musical mastery, musician


Here are a few great pointers for starting, continuing, and enjoying the journey towards a sense of musical mastery.

Don’t be afraid to start.

Starting is the first and biggest hurdle (yet easy to jump over). If you have children who are learning musical instruments themselves, make it a family affair. Or challenge a friend or family member to take up music just like you are. If you can find an adult recreational band or ensemble in your area, try your hand there. Having other adult musicians to support, albeit to commiserate (haha) with, makes all the difference.

Practice every single day.

Whether it’s ten minutes or two hours. Your motivation will grow as your skills do. If you’ve mastered a few new pieces, try new scales. Then, try memorizing them, and reciting them by name. Or even improvise! Make up your own tunes (they don’t have to be great), challenging your finger speed, intonation, or rhythm abilities. Do away with the thought that you have to be perfect all the time. Enjoy your daily moments with your instrument.

Set short- and long-term goals.

Everyone starts out playing flute wanting to immediately know “Flight of the Bumblebee.” Unfortunately, all musicians have to suffer through unsavory renditions of “Hot Cross Buns” before moving on to the slightly more challenging “Happy Birthday.” While you might not see results right away, it’s important to set markets every now and then. If in two years you want to play “Flight of the Bumblebee,” start by mastering “Ode to Joy” by the end of next week.

Play music that you enjoy.

Find arrangements of your favorite songs, or even just a popular tune you enjoy. When you polish something that you and others can recognize, you’ll become more confident in your playing and you’ll be a more versatile musician.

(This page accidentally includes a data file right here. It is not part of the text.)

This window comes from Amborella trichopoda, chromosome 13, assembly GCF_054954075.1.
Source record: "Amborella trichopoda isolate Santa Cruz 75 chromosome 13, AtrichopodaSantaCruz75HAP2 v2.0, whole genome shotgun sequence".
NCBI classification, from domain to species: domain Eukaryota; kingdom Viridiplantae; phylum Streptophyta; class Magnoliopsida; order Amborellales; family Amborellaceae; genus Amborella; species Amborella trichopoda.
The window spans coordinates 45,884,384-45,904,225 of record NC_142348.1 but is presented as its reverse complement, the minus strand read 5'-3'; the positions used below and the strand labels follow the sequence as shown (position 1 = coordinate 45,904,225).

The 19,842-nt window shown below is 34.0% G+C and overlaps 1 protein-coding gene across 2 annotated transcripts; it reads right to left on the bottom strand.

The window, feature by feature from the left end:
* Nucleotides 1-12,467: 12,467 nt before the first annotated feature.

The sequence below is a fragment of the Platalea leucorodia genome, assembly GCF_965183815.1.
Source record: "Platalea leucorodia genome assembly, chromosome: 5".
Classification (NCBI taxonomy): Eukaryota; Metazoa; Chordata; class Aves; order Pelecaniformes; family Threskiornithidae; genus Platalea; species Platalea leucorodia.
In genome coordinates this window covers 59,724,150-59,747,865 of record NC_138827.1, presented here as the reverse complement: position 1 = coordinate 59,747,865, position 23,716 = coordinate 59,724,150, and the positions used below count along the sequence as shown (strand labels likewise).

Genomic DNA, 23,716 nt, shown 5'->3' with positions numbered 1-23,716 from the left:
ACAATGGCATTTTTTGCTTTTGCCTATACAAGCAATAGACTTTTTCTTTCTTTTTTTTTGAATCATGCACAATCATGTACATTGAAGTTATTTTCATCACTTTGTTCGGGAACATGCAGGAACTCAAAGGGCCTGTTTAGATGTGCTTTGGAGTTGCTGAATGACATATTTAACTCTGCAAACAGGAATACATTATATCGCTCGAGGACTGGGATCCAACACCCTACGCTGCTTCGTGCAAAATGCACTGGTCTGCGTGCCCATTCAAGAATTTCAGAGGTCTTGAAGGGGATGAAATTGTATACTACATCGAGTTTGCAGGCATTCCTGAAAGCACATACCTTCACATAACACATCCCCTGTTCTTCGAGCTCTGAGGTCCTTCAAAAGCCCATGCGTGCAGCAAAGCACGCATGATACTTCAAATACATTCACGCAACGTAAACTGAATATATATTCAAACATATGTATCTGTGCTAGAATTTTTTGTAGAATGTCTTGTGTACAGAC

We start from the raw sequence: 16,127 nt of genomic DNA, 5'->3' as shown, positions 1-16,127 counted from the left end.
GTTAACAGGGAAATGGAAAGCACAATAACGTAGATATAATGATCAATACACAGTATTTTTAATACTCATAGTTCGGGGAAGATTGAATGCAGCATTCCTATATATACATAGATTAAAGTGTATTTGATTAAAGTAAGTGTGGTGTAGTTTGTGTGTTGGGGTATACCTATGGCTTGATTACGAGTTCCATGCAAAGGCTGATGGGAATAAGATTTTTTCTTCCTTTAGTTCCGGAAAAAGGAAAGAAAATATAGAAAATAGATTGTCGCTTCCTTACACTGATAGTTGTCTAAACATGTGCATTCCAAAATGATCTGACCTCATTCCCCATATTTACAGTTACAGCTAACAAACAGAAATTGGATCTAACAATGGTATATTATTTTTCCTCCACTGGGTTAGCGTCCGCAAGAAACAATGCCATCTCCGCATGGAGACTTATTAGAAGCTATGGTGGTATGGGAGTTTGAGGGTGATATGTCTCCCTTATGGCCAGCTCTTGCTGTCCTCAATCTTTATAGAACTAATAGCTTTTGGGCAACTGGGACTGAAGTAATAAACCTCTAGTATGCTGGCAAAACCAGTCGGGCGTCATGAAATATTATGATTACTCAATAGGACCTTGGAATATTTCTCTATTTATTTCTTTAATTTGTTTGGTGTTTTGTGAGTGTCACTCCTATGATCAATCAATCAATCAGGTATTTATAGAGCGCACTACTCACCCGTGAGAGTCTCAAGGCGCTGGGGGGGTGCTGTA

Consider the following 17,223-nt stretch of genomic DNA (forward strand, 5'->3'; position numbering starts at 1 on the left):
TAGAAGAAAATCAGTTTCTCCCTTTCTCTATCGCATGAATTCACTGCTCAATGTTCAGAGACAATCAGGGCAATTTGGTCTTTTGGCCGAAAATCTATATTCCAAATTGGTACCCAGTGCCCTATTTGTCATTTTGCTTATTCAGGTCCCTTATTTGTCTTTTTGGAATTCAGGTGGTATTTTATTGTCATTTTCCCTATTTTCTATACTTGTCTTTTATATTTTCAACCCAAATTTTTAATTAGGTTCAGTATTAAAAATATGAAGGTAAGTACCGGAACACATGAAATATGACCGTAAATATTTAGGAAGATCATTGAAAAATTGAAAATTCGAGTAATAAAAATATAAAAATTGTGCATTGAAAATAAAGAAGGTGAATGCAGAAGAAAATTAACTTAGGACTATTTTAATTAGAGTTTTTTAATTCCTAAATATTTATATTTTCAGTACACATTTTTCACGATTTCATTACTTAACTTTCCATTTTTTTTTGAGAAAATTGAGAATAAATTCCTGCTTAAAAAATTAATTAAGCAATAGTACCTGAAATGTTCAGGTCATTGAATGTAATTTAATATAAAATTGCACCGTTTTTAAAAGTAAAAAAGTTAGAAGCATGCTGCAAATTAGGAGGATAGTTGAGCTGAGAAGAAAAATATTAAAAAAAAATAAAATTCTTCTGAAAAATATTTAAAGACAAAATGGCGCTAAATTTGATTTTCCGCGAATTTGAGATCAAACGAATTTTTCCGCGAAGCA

Focus on the little details.

musical mastery in adulthood

Details do matter. Lucky for you, here at Learn Flute Online we focus on skills that make music easier and more fun. Example: If you improve your posture, your lungs will open much wider and allow for longer, fuller passages through the music.

Find new ways to learn.

We don’t have to drive to the corner record store to flip through thousands of vinyls to uncover something new and exciting in music. Whether it’s surfing YouTube for one of the greats performing on flute or downloading a metronome app, the joys of technology are at your fingertips, and are here to make your learning experience easier and more enjoyable.

Enjoy yourself.  

Don’t get hung up on the word ‘mastery’. This term can be used in many different ways and should be the term used to describe someone who has the skills to play and enjoy the instrument and music they love.


You are at the perfect stage of life to take hold of your own education. I always tell my students that if we’re still here (alive) then we had better be learning something. It becomes much easier to enjoy the process of musical mastery.


As always, play on and play strong.

Have any questions? Comment below and I will help you out.

Rebecca FullerRebecca Fuller
Get Flutie with us! Learn and enjoy every musical minute.